While I was absolutely in pain and very frustrated and upset about this turn of events, I also want to say that the other runners on the trail were amazing. Just about every person who passed me asked if I was ok, and tried to offer their help in whatever way possible. People volunteered to walk me to the aid station (at least 4 miles away), gave me painkiller, found me a stick to help me walk, offered food or drink-- it was really encouraging and gave me much hope for the human race. Good people, trail runners.

I limped along for probably 2-3 miles, having possibly the biggest pity party for myself I've ever had. (This meant I was probably less than enthusiastic when people tried to be positive with me-- oops.) I wanted to be DONE and stop walking, and the more time I walked, the more I realized it was going to take me a looooooong time to walk even to the aid station. I wondered if I could figure out some kind of not-running-but-faster-than-walking movement and tried to start shuffling my feet. While I'm sure I looked like I was 80 years old, it didn't make my foot hurt unbearably and it was faster than walking, so I continued with my grandma-shuffle until I finally reached the aid station. At this point, the aid station was less than 2 miles away from the finish line, so I declined the offer of a ride (which I was convinced I wanted 3 miles earlier) and shuffled to the end.

Continuing the amazing beauty of the trail--this is what you run over just before the finish line. Despite my fervent desire to be done running, I had to take a picture of it.

To cap off my comedy of errors, as I was trying to hop around and figure out how I could find someone to drive my car back to Richmond with me, I managed to step in a pile of stinging nettles that lit my left ankle (the unhurt foot) on fire. Perfect.

My foot, to put it bluntly, is not cute. It is swollen and starting to turn purple all along the outside. I have an appointment tomorrow to have it x-rayed, but right now it looks like a little fat thing with some toes.

All in all though-- when I think about this day, I had a great time. I am really pleased with how I ran before I fell, and I am feeling very confident that whenever my foot heals up, I will be back on my running game.

Tuesday, September 16, 2008


I know, it's been a quiet moment here in bloglandia. I haven't run anything exciting lately, and I'm having trepidation over this weekend's race. That, plus some loooong hours at work have made interesting runs a rarity this week. 

However, I promise a race report from this weekend....

Wednesday, September 10, 2008

Alum Rock Park- Round 2!

Alum Rock Park
(Penitencia Creek Trail- Switchback Trail- Penitencia Creek)
(5.0 miles)

Once again, I am overcome with admiration for little Alum Rock Park. This park is a gem of San Jose, and I heartily recommend running its few but worthy trails.

I started again outside of the park entrance, so I did not have to pay the parking fees, and then ran along the Penitencia Creek trail. This trail alternates between paved and trail, so if you are trying to save your joints, pay the parking fee and cut off 2 miles to get straight to the trails that climb out of the canyon.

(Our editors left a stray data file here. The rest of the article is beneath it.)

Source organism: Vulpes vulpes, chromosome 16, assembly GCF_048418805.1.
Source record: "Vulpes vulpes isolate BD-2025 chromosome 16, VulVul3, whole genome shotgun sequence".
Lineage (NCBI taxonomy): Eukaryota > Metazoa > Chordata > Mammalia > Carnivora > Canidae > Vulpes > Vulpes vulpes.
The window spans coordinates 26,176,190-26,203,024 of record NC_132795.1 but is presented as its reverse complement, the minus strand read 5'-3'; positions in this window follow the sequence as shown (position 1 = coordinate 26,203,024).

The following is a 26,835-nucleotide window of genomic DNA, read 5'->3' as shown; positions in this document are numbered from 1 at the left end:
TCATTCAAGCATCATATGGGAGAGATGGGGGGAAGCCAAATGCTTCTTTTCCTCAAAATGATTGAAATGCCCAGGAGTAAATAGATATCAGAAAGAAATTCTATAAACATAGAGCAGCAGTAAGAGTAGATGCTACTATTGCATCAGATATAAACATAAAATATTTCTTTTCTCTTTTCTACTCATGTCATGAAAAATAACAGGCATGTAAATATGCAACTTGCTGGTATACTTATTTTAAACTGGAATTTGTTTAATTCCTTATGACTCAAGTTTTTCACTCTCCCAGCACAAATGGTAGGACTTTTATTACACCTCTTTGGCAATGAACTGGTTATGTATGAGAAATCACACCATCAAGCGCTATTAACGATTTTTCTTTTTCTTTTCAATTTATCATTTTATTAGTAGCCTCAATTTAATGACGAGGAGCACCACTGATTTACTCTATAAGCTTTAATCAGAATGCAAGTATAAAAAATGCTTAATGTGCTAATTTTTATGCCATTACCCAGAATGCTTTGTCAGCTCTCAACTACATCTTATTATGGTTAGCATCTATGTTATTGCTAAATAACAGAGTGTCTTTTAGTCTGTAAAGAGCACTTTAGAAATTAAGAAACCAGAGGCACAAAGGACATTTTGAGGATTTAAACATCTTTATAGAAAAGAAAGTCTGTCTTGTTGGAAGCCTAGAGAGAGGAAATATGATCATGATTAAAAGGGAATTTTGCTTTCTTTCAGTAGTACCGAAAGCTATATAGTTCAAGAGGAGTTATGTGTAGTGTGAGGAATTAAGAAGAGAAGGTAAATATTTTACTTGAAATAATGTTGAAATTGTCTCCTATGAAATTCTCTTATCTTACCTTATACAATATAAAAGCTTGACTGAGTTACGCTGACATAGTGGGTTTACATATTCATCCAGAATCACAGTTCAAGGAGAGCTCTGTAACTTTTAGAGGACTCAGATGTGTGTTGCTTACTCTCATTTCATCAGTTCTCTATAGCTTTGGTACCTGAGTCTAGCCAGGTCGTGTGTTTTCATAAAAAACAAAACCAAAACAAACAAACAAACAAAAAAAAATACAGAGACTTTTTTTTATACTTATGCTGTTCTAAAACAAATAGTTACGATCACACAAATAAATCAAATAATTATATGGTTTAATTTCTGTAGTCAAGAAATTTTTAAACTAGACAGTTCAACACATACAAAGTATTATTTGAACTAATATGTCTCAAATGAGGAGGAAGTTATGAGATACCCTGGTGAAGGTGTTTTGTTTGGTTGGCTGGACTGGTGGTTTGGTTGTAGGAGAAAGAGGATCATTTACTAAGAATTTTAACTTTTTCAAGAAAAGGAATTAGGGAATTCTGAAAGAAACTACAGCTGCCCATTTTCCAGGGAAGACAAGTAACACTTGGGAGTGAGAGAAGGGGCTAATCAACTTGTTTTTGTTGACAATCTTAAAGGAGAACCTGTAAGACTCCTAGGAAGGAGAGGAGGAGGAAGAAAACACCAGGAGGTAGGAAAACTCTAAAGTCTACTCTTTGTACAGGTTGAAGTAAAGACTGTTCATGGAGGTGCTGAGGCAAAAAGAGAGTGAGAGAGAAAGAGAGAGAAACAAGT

As I've said before, Penitencia Creek trail (and indeed, Alum Rock Park in general) puts me in mind of Sycamore Canyon in Santa Barbara. Running along next to the creek, shaded by oaks and sycamores feels like being back home again.

This time, I went farther along the trail until I reached the Mineral Springs Grotto. The history lesson from the posted sign informed me that there used to be bath houses on the site, and that from 1892 to 1902, the springs were touted as having "beneficial health qualities" by medical doctors, and many people came to rid themselves of "kidney and stomach troubles, rheumatism and malarial afflictions." All that is left today are some grottos, but it put me in mind of Alvarado Park near my house, which used to have a dance hall and a roller rink-- at a very similar time in history.

From the Mineral Springs Grotto, I took the Switchback trail up toward the South Rim trail, but since a) I hadn't looked at a map, and realized I could keep running and eventually make a loop back to the parking lot and b) I didn't think I had enough time to run all the way up and back, I stopped and came back. However, the Switchback trail up to the South Rim trail is tough enough that a real workout can be had and also full of amazing views as you climb up the side of the canyon, finally getting a view of San Jose and the Bay beyond.

I most definitely want to explore other trails next time-- but once again, Alum Rock Park surprised me with its beauty and accessibility.

Unfortunately, no dogs are allowed at Alum Rock Park--on leash or off...

Sunday, September 7, 2008

My poo-rific running companion.

Now don't get me wrong. Most of the time, Neko is the best running companion I could possibly ask for. I offer as evidence:

1) She never has "other plans" when I want to go for a run.
2) She has no work commitments to stop her from taking mid-day runs.
3) She never thinks I'm running too fast or too slow.
4) She's always in a good mood.
5) She never drinks any of the post-run beer.
6) She never insists on running shorter or longer distances than I want to do.
7) She never tries to talk to me when I'm sucking air running up a hill.
8) She thinks I'm the greatest running companion every time we hit the trails.

However, not a single one of my other running companions have ever done what she did today. Two miles into a 7 miler, I look over and my brilliant canine has rolled in dog poo. She was so happy as she ran up, too, it was hard to be mad at her... but it has to be one of the most disgusting things EVER!! (I must say, if any of my human running companions ever did this, they'd be off the list with the quickness...)

Thursday, September 4, 2008

Wonderful Windy Hill